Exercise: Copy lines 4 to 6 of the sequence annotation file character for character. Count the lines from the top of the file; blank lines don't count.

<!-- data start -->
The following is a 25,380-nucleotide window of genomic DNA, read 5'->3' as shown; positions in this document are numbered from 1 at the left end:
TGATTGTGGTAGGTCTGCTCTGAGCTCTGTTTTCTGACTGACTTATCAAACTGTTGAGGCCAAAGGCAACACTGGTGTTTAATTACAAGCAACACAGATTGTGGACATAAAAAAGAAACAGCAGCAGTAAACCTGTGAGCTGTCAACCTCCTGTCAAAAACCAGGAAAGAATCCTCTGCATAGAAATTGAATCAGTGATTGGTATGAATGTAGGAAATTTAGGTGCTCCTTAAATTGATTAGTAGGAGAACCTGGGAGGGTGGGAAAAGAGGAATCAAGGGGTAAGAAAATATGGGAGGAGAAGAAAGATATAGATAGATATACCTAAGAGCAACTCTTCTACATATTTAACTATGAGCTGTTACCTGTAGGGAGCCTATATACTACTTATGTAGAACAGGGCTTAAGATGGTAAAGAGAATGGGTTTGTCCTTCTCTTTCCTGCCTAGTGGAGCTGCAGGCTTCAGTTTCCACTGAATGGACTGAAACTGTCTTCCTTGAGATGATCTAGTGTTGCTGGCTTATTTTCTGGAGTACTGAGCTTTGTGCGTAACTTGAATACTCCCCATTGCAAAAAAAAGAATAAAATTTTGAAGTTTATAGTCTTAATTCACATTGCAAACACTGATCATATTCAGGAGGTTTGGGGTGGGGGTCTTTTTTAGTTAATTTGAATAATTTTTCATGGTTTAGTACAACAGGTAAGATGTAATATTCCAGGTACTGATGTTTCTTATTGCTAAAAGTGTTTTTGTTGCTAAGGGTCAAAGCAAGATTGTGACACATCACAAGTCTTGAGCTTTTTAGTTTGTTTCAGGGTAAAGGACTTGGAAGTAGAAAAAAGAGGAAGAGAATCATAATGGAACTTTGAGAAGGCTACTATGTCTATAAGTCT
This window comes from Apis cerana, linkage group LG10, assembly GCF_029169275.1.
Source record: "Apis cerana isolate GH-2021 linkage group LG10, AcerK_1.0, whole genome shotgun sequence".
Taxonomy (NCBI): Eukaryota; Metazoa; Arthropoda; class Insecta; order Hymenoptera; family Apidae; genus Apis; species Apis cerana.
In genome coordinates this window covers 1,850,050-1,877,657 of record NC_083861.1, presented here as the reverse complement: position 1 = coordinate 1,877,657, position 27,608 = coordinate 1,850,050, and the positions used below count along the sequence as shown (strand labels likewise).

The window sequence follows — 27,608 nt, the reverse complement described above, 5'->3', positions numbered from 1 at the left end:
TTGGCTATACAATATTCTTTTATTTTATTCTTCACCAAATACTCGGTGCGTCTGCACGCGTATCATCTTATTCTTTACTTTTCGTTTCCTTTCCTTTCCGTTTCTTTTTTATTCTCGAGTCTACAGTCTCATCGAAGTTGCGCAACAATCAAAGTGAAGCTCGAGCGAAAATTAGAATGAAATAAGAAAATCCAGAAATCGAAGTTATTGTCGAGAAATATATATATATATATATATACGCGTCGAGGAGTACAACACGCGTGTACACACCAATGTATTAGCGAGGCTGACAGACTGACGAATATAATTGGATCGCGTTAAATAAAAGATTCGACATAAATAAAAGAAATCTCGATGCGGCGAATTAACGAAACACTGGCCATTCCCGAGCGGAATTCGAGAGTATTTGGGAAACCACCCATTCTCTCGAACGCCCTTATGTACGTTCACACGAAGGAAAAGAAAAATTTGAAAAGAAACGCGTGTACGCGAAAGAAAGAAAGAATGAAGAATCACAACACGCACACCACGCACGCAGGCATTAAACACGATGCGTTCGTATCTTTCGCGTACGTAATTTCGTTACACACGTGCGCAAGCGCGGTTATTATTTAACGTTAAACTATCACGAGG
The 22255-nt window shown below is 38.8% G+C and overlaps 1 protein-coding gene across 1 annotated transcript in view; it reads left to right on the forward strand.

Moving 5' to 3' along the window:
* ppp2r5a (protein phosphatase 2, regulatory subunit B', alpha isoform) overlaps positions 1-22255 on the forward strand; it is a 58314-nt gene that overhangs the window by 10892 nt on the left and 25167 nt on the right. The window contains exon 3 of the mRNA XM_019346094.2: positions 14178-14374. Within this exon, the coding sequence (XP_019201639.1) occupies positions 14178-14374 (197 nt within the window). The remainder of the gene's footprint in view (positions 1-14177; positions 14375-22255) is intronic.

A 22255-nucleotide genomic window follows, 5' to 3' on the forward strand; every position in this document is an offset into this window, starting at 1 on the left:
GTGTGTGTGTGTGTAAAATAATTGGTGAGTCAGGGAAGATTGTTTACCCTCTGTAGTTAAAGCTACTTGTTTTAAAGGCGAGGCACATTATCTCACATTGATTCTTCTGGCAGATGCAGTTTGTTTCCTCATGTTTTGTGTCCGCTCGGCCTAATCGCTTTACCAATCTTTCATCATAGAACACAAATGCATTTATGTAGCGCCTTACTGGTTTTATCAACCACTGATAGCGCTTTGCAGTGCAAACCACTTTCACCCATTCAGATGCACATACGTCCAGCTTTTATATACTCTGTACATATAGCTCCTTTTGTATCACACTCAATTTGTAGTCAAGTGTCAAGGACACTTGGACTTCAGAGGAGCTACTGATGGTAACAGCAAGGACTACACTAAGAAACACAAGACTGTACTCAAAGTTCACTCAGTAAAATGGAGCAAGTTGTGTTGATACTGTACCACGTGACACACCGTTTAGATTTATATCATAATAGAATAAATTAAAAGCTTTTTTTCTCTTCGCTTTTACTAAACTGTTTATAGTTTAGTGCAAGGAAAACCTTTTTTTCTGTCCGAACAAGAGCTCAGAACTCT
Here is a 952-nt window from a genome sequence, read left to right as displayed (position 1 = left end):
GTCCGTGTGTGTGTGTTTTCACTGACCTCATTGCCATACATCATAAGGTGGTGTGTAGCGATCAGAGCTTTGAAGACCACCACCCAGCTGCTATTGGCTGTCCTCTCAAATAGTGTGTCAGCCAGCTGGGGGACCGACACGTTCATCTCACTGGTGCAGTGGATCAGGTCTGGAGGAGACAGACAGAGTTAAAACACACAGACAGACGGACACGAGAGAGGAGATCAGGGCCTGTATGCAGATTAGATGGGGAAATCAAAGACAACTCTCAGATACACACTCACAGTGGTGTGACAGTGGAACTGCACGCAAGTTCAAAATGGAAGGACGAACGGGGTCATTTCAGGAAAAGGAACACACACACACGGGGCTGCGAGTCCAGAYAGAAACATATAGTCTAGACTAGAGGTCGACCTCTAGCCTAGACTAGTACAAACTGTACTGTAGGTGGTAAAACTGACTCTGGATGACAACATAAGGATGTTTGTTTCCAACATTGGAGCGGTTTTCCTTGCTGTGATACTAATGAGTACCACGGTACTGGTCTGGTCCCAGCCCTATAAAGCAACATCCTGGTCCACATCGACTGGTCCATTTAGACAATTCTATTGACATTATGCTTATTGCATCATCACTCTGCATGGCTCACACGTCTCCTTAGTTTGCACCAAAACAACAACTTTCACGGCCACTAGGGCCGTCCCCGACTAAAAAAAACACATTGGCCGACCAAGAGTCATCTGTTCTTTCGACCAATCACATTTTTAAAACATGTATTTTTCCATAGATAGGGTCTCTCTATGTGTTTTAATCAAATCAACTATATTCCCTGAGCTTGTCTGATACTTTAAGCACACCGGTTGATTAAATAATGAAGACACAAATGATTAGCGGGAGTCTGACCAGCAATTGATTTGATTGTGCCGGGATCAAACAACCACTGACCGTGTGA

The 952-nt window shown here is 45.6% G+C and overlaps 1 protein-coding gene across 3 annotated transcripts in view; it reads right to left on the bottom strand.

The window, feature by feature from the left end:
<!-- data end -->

Source record: "Apis cerana isolate GH-2021 linkage group LG10, AcerK_1.0, whole genome shotgun sequence".
Taxonomy (NCBI): Eukaryota; Metazoa; Arthropoda; class Insecta; order Hymenoptera; family Apidae; genus Apis; species Apis cerana.
In genome coordinates this window covers 1,850,050-1,877,657 of record NC_083861.1, presented here as the reverse complement: position 1 = coordinate 1,877,657, position 27,608 = coordinate 1,850,050, and the positions used below count along the sequence as shown (strand labels likewise).